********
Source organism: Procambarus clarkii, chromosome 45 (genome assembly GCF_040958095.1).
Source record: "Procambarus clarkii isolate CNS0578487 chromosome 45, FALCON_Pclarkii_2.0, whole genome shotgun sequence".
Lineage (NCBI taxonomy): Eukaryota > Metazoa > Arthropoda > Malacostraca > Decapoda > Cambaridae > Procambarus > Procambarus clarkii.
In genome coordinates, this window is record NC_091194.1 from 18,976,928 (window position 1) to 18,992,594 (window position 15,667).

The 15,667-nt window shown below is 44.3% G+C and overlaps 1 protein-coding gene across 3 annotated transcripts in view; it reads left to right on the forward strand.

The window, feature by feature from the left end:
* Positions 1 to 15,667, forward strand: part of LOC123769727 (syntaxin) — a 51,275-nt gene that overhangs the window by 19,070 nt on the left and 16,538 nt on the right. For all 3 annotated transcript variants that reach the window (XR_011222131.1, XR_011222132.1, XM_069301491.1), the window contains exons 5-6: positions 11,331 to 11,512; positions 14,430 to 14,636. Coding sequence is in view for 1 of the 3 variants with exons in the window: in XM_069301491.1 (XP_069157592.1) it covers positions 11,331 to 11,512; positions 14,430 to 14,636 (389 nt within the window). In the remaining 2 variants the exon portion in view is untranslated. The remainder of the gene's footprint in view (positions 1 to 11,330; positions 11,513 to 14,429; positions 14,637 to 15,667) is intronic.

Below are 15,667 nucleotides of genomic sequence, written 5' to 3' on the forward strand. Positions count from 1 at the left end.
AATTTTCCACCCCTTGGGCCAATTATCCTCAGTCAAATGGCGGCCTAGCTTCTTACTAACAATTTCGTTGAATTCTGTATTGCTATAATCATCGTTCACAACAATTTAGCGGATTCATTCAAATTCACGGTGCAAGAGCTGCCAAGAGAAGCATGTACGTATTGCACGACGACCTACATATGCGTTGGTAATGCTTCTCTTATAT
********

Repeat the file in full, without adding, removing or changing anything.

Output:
Source organism: Procambarus clarkii, chromosome 45 (genome assembly GCF_040958095.1).
Source record: "Procambarus clarkii isolate CNS0578487 chromosome 45, FALCON_Pclarkii_2.0, whole genome shotgun sequence".
Lineage (NCBI taxonomy): Eukaryota > Metazoa > Arthropoda > Malacostraca > Decapoda > Cambaridae > Procambarus > Procambarus clarkii.
In genome coordinates, this window is record NC_091194.1 from 18,976,928 (window position 1) to 18,992,594 (window position 15,667).

The 15,667-nt window shown below is 44.3% G+C and overlaps 1 protein-coding gene across 3 annotated transcripts in view; it reads left to right on the forward strand.

The window, feature by feature from the left end:
* Positions 1 to 15,667, forward strand: part of LOC123769727 (syntaxin) — a 51,275-nt gene that overhangs the window by 19,070 nt on the left and 16,538 nt on the right. For all 3 annotated transcript variants that reach the window (XR_011222131.1, XR_011222132.1, XM_069301491.1), the window contains exons 5-6: positions 11,331 to 11,512; positions 14,430 to 14,636. Coding sequence is in view for 1 of the 3 variants with exons in the window: in XM_069301491.1 (XP_069157592.1) it covers positions 11,331 to 11,512; positions 14,430 to 14,636 (389 nt within the window). In the remaining 2 variants the exon portion in view is untranslated. The remainder of the gene's footprint in view (positions 1 to 11,330; positions 11,513 to 14,429; positions 14,637 to 15,667) is intronic.

Below are 15,667 nucleotides of genomic sequence, written 5' to 3' on the forward strand. Positions count from 1 at the left end.
AATTTTCCACCCCTTGGGCCAATTATCCTCAGTCAAATGGCGGCCTAGCTTCTTACTAACAATTTCGTTGAATTCTGTATTGCTATAATCATCGTTCACAACAATTTAGCGGATTCATTCAAATTCACGGTGCAAGAGCTGCCAAGAGAAGCATGTACGTATTGCACGACGACCTACATATGCGTTGGTAATGCTTCTCTTATAT